The orange-and-black velvet ensemble Marian Anderson wore during her historic Easter Sunday performance on the steps of the Lincoln Memorial on April 9,1939, is on view to mark the 75th anniversary of the concert. 
American History Museum, 2nd Floor, East Wing
Washington, DC
April 8. 2014 - September 7, 2014

The orange-and-black velvet ensemble Marian Anderson wore during her historic Easter Sunday performance on the steps of the Lincoln Memorial on April 9,1939, is on view to mark the 75th anniversary of the concert. 

American History Museum, 2nd Floor, East Wing

Washington, DC

April 8. 2014 - September 7, 2014

(Source: coolchicksfromhistory)

life:

On the anniversary of her landmark 1939 concert at the Lincoln Memorial, we present photos of Marian Anderson and the concert that sparked the Civil Rights movement. See the photos here on LIFE.com.
(Thomas D. McAvoy—Time & Life Pictures/Getty Images)

life:

On the anniversary of her landmark 1939 concert at the Lincoln Memorial, we present photos of Marian Anderson and the concert that sparked the Civil Rights movement. See the photos here on LIFE.com.

(Thomas D. McAvoy—Time & Life Pictures/Getty Images)

vintageblackglamour:

Marian Anderson, the elegant and groundbreaking contralto who was the first African American to sing at the Metropolitan Opera, was born 116 years ago today in Philadelphia. She is probably best known to this generation for singing before a crowd of 75,000 at the Lincoln Memorial in 1939, after being refused permission to sing at Constitution Hall by the Daughters of the American Revolution. DAR has made the effort to make up for the slight ever since, inviting Ms. Anderson to sing at the hall on many occasions soon after the infamous 1939 incident. In this photo, Ms. Anderson is shown arriving at Victoria Station in London on November 11, 1936, for her performance at Queen’s Hall. Photo: Bettman/Corbis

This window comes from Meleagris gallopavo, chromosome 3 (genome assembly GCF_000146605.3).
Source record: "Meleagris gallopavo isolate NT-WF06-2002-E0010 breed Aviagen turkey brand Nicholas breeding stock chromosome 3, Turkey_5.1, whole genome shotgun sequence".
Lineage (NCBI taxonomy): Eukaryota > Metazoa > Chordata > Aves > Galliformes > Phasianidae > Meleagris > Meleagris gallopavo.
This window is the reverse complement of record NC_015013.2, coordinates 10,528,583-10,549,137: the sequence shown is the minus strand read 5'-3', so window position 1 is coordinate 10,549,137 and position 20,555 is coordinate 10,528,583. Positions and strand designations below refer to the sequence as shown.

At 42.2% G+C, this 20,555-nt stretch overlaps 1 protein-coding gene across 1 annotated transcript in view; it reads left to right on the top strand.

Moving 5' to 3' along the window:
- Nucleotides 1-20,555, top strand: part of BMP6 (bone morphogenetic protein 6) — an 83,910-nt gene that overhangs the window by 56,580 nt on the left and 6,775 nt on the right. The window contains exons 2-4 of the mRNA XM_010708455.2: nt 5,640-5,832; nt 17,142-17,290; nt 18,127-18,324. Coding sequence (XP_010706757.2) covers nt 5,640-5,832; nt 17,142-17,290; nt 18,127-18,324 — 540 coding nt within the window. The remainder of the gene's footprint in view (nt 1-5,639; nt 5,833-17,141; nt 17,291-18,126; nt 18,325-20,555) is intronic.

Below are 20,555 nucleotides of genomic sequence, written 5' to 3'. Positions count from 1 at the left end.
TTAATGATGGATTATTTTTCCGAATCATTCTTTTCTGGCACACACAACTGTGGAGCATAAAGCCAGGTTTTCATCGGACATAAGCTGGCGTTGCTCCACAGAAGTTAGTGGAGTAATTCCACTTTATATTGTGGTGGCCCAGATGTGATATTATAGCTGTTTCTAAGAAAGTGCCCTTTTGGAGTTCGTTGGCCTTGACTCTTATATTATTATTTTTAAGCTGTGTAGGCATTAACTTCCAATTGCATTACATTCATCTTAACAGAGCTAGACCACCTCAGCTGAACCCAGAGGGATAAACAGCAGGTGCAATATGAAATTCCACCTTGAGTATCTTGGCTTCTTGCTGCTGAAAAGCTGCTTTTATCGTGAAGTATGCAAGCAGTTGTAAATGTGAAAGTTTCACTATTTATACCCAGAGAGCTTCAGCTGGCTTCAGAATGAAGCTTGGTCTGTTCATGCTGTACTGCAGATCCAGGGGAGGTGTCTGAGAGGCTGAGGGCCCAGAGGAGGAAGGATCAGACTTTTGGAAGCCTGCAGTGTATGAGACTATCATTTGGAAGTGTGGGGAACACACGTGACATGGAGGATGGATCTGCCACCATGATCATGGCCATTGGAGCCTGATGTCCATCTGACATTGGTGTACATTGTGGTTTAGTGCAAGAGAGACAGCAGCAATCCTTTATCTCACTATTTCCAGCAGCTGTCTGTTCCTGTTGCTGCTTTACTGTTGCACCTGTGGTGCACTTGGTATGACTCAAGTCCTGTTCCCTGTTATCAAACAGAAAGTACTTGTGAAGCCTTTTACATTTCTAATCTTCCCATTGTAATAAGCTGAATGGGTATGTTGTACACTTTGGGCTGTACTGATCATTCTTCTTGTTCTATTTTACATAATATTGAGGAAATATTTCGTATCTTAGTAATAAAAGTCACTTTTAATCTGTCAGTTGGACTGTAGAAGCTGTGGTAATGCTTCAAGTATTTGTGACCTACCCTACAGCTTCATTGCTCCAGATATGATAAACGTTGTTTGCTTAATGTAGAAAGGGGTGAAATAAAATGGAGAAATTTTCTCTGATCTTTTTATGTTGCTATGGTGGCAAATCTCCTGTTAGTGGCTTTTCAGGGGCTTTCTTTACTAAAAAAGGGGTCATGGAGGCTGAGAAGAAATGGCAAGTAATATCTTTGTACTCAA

vintageblackglamour:

Marian Anderson, the elegant and groundbreaking contralto who was the first African American to sing at the Metropolitan Opera, was born 116 years ago today in Philadelphia. She is probably best known to this generation for singing before a crowd of 75,000 at the Lincoln Memorial in 1939, after being refused permission to sing at Constitution Hall by the Daughters of the American Revolution. DAR has made the effort to make up for the slight ever since, inviting Ms. Anderson to sing at the hall on many occasions soon after the infamous 1939 incident. In this photo, Ms. Anderson is shown arriving at Victoria Station in London on November 11, 1936, for her performance at Queen’s Hall. Photo: Bettman/Corbis

legrandcirque:

Carl Van Vechten, Marian Anderson, 1940.
Source: Library of Congress

legrandcirque:

Carl Van Vechten, Marian Anderson, 1940.

Source: Library of Congress

I’ve never seen this amazing 1955 shot of Marian Anderson before.  It’s so kinetic and flowing.  The photos I usually see of the opera singer are very staid. [Avedon And Marian Anderson At Smithsonian - The Picture Show Blog : NPR]Yes, I just used the word “kinetic” to describe a photograph.

I’ve never seen this amazing 1955 shot of Marian Anderson before. It’s so kinetic and flowing. The photos I usually see of the opera singer are very staid. [Avedon And Marian Anderson At Smithsonian - The Picture Show Blog : NPR]

Yes, I just used the word “kinetic” to describe a photograph.